The global overall death toll from Coronavirus (Covid-19) could be around 60% higher than reported in official government figures, according to analysis by The Financial Times of overall deaths during the pandemic across 14 countries, including Spain.
According to the on-going FT analysis, the UK has now suffered the second-highest rate of deaths from the Coronavirus pandemic after Spain, after Spain recently made a revision to its mortality estimates, adding 12,000 to its toll of excess deaths from Coronavirus in a one-off adjustment to 43,000.
The absolute number of excess deaths in the UK is also the highest in Europe, and second only to the USA in global terms, according to data collected by The Financial Times.
The official figures released for deaths in Spain due to Coronavirus (Covid-19) by the central Health Ministry each day only include cases where the deceased have been tested positive for the virus – and primarily at hospitals. That figure in Spain released on Thursday 28 May was 27,119.
However, across Spain there are people who have become infected with Coronavirus and who have died without being tested. They might have passed away at home, or at care homes and not at hospital – and therefore they are not included in the official statistics.
This has also been one of the issues during the Coronavirus crisis between Spain’s central Health Ministry and the way that data has been collated and sent in from some of the regions in Spain.
In Catalonia, for example, the regional health department had only previously included figures for those who had died in hospitals – but then changed it to include figures for those who have also died in nursing homes, social health centres or elderly residences, as well as at home. But these figures are often not included by the Health Ministry for lack of test verification.
During April, the Spanish government published an order in its Boletín Oficial del Estado (BOE) to clarify the criteria that had to be used. A victim could only be counted in the death tally if they had tested positive for Covid-19 via a PCR (polymerase chain reaction testing) or rapid test. The same applied to confirmed infections.
The Health Ministry also requested that each region send in the total number of infections divided into symptomatic and asymptomatic cases. They also required the number of PCR tests carried out from each region, the total number of people that have required hospital treatment, including intensive care, as well as the number of patients who have been discharged.
Salvador Illa, the Spanish Health Minister, said at the time that, ‘Spain is following a very strict definition of cases in line with international authorities, including the World Health Organization (WHO) and the European Centre for Disease Prevention and Control (ECDC). Anyone who tests positive for Covid-19 and then dies is considered a Coronavirus fatality.’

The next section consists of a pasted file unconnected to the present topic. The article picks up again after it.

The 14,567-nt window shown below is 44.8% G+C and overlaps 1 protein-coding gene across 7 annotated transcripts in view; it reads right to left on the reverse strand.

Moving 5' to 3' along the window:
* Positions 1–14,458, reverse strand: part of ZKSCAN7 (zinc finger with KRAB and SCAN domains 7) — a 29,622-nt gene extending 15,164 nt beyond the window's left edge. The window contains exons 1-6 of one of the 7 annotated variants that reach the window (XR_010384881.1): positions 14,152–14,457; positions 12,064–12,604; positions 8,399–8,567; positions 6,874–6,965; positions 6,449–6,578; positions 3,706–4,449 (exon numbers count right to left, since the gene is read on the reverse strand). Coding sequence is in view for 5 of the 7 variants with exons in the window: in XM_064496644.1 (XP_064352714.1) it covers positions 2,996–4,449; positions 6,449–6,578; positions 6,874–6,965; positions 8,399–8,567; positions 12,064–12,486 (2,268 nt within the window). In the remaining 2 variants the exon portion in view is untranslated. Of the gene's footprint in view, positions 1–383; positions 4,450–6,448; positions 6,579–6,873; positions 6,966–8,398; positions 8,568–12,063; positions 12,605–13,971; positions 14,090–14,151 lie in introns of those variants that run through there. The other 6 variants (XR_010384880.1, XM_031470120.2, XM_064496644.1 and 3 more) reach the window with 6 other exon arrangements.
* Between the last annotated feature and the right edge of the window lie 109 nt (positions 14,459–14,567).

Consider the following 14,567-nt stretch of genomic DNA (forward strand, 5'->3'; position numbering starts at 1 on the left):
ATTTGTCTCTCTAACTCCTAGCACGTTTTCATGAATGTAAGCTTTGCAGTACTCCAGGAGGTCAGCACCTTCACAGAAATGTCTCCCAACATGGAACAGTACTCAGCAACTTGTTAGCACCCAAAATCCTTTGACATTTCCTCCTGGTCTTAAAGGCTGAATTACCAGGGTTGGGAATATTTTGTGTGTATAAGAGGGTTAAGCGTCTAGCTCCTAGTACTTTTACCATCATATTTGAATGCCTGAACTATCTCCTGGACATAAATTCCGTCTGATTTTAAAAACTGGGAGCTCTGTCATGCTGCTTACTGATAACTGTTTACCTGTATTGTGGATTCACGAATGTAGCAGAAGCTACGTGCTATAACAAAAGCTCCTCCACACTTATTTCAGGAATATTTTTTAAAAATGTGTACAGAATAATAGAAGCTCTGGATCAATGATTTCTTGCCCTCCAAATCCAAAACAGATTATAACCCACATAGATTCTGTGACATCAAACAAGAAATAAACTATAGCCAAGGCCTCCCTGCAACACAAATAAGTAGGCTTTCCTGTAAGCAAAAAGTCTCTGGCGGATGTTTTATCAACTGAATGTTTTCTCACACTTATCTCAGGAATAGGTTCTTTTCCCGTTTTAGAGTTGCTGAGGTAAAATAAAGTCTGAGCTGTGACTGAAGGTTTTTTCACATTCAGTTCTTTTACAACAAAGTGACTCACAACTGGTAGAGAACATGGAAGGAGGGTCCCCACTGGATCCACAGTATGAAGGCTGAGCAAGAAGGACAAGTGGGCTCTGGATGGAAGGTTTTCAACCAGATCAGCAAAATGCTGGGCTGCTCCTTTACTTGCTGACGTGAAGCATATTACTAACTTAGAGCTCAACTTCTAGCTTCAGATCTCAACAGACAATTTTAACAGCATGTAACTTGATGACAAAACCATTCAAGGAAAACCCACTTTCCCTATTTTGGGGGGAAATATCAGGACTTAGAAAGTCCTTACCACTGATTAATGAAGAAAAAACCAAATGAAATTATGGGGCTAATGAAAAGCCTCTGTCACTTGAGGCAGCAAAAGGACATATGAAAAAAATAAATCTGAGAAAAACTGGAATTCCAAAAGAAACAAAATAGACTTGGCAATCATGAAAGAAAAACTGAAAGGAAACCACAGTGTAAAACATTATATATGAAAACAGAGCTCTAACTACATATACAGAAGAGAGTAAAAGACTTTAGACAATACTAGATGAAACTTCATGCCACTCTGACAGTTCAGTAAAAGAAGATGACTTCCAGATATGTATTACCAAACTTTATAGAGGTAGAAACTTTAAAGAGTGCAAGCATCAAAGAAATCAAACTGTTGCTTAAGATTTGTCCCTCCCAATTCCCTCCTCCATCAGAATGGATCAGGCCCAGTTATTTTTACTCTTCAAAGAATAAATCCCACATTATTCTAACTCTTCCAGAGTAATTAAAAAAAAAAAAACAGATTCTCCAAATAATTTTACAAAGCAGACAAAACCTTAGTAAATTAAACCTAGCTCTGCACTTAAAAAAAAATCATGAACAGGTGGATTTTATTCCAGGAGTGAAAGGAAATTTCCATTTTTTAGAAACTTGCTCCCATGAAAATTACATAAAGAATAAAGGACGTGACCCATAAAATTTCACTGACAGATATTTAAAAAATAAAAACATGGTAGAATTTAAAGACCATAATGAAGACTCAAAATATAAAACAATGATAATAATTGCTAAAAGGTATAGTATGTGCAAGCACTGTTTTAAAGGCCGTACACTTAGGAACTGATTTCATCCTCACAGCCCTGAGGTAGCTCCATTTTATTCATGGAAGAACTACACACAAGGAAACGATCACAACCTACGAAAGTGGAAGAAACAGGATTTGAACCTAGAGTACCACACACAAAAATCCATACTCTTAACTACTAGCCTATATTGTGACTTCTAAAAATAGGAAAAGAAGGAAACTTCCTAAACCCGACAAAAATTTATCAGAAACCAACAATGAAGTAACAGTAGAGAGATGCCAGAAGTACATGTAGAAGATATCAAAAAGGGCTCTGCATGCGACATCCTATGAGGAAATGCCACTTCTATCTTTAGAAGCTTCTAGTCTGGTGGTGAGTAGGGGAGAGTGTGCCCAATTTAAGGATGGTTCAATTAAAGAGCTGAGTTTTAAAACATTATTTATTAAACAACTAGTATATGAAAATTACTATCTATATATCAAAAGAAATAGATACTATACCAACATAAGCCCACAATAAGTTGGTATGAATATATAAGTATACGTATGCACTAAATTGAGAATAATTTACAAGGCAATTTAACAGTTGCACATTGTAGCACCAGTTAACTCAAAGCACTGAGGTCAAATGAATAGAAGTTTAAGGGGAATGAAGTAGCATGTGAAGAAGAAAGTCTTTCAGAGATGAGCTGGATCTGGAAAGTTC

Excess mortality is a term used in epidemiology and public health to define the number of deaths which occur during a given crisis above and beyond what would be expected under ‘normal’ conditions, and comparing the same time of the year to previous years – also taking into account heat waves and annual ‘flu seasons’.
It is calculated by counting everyone who has died in a country and subtracting the average number of people who passed away over the same period in the past five years.
The best estimates for excess mortality in Spain are provided by the regional civil registries, who send their figures to the Carlos III Health Institute (ISCIII). The ISCIII’s Mortality Monitoring System (MoMo) has issued reports for excess mortality on a daily basis since 19 March and they can be found by clicking here.
Please note that these excess mortality figures also have delays in the reporting dates. The regional civil registries’ deaths are usually notified two to three days late.
Excess mortality figures might also include deaths ‘indirectly’ caused by Covid-19 – for example, people who have died from other causes but could not receive ‘normal’ care or treatment because the health system was overwhelmed during the pandemic. Or deaths of people from other causes in confinement who have delayed visiting a hospital or doctor for different reasons.
At the same time, deaths from traffic accidents are currently at very low levels due to lockdown measures. It also means that the true number of deaths caused by Covid-19 could be even greater.
Data provided by MoMo has shown that the excess deaths during the current Coronavirus crisis are not comparable to anything that has happened in the last two years. In the summer of 2018 there were around 700 excess deaths due to a heat wave, around a 2% rise from ‘normal’. In January 2019 there were approximately 3,000 excess deaths, possibly from flu, up 4% from ‘normal’ figures.
The true impact of Coronavirus (Covid-19) on mortality in Spain might only be possible to analyse in full when the National Statistics Institute (INE) release its full population data on an annual basis.